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Monday, September 28, 2015

New MS Drug To Be Distributed By Global Supply Chain Distributor Durbin

New MS Drug To Be Distributed By Global Supply Chain Distributor Durbin

Medical Need Europe, a privately held pharmaceutical company headquartered in Sweden and focused on registration, distribution, marketing and sale of orphan drugs and niche speciality pharmaceuticals for treatment of rare diseases, has appointed London, U.K. based Durbin PLC, a leading global supplier and distributor of pharmaceuticals, to manage warehousing and supply chain for a range of Medical Need products.
At the outset, this collaboration will involve a single product, Medical Need’s progressive multiple sclerosis (MS) management drug MD1003, which is currently under clinical development.
In April, Medical Need partner MedDay Pharmaceuticals, a biotechnology company focused on treatment of nervous system disorders, founded in 2011 by neurologist and neuroscientist Fredric Sedel, MD, PhD, and Guillaume Brion, announced positive results from the pivotal randomized 2:1, double-blinded, placebo-controlled Phase III clinical trial MS-SPI. The trial was conducted in 16 MS reference centers in France, and showed evidence of the efficacy and safety of MD1003, a highly concentrated pharmaceutical-grade biotin administered at a dose of 300 mg per day for treatment of primary and secondary progressive multiple sclerosis, a major area of unmet medical need. Treatment duration was one year.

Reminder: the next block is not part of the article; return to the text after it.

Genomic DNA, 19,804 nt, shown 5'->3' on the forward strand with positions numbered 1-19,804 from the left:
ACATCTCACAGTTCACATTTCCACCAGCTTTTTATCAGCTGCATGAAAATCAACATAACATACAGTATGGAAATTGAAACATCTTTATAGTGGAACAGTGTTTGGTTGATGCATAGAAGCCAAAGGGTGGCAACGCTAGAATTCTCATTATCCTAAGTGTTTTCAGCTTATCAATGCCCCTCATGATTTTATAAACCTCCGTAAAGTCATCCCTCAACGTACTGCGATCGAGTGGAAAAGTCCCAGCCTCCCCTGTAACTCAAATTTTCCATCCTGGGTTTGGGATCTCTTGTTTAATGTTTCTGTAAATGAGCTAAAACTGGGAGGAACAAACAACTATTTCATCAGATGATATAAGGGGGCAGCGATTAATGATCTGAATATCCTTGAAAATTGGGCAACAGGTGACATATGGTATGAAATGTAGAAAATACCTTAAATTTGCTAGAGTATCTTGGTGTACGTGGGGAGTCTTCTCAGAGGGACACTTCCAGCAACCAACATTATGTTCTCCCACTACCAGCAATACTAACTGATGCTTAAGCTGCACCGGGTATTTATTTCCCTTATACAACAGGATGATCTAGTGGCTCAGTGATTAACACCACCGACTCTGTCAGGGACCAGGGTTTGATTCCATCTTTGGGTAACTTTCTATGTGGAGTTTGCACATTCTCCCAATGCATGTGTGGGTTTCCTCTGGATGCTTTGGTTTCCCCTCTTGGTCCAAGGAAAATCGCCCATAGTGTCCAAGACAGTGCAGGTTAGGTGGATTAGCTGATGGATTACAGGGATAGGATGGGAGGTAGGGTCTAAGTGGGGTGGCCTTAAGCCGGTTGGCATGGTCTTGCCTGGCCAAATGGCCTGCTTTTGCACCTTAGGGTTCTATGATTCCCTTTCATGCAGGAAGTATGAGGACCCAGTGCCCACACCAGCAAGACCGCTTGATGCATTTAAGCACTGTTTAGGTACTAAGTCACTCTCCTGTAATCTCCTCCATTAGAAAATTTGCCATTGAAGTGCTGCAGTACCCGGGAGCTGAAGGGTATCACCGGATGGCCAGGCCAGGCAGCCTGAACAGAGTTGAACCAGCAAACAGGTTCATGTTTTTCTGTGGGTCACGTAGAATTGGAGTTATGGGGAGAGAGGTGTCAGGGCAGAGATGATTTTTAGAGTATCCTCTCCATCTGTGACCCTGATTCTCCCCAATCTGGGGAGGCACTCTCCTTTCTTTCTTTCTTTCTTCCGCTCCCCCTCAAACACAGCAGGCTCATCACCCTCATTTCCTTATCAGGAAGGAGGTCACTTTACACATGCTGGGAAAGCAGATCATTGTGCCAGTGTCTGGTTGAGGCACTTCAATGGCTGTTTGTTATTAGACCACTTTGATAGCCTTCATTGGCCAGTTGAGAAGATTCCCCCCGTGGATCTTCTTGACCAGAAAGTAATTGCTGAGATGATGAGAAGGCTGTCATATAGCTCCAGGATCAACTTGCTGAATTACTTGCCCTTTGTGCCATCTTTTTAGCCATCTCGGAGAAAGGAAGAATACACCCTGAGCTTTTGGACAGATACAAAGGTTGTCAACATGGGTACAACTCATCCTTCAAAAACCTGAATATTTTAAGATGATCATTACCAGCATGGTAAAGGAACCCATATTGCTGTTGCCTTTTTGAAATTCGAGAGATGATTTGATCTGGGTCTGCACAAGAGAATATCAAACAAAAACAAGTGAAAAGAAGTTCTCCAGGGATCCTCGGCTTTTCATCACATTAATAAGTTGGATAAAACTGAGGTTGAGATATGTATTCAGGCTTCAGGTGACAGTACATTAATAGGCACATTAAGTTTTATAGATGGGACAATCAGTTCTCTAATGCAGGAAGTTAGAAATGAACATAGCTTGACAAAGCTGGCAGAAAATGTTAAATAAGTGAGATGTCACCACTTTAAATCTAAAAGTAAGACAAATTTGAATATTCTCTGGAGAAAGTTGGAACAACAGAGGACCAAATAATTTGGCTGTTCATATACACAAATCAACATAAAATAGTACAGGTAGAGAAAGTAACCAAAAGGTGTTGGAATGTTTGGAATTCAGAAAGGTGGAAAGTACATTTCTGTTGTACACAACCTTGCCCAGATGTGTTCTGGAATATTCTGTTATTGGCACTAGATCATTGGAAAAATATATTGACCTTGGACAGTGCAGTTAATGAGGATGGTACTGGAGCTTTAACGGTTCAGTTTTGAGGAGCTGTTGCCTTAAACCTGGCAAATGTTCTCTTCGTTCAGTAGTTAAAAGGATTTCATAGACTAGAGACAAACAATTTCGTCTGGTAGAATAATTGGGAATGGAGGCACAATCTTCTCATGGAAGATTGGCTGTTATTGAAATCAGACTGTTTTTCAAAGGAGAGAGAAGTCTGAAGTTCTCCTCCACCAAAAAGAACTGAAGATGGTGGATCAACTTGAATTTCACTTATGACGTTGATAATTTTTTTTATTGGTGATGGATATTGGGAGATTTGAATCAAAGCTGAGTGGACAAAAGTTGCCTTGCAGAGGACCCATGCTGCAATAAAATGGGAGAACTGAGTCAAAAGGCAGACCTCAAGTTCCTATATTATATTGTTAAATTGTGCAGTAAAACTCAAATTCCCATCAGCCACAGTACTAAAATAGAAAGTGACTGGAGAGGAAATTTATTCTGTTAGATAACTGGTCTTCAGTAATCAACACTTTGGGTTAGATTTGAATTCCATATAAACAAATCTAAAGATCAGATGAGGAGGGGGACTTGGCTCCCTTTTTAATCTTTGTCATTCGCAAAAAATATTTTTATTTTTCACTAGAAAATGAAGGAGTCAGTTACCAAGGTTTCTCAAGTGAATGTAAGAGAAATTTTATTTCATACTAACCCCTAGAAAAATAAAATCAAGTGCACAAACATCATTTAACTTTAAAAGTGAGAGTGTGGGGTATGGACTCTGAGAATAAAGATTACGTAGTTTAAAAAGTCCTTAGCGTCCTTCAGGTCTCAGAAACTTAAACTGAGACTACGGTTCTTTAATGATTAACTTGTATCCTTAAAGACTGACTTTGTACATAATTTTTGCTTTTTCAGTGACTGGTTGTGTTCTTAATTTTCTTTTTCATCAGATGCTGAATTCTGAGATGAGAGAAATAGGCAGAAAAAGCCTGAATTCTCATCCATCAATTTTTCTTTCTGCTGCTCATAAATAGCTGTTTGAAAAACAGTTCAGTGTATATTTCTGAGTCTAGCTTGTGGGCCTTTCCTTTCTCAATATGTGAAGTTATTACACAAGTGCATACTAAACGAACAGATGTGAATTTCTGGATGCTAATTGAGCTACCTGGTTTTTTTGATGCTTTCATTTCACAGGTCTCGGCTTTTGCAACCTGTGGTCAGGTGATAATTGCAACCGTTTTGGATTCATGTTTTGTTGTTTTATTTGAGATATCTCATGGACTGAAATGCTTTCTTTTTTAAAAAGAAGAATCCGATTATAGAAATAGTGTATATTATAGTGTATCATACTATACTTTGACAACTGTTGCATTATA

The company reported that the MS-SPI clinical trial’s primary endpoint was met with a proportion of MS patients showing an improvement in EDSS (expanded disability status scale) or TW25 (timed 25-foot walk) at Month 9 and confirmed at Month 12 (p = 0.0051). The primary endpoint was supported by evidence of a substantial decrease in the risk of disease progression.
The patient population was defined as patients suffering from primary progressive Multiple Sclerosis (PPMS) or secondary progressive Multiple Sclerosis (SPMS) with EDSS progression within the two years prior to inclusion, and with EDSS ranging from 4.5 to 7. Patients with disease modifying therapy (DMT) introduced less than 3 months prior to inclusion; fampridine introduced less than 1 month prior to inclusion; or evidence of relapse or Gadolinium-MRI activity within the past year were excluded from the study.

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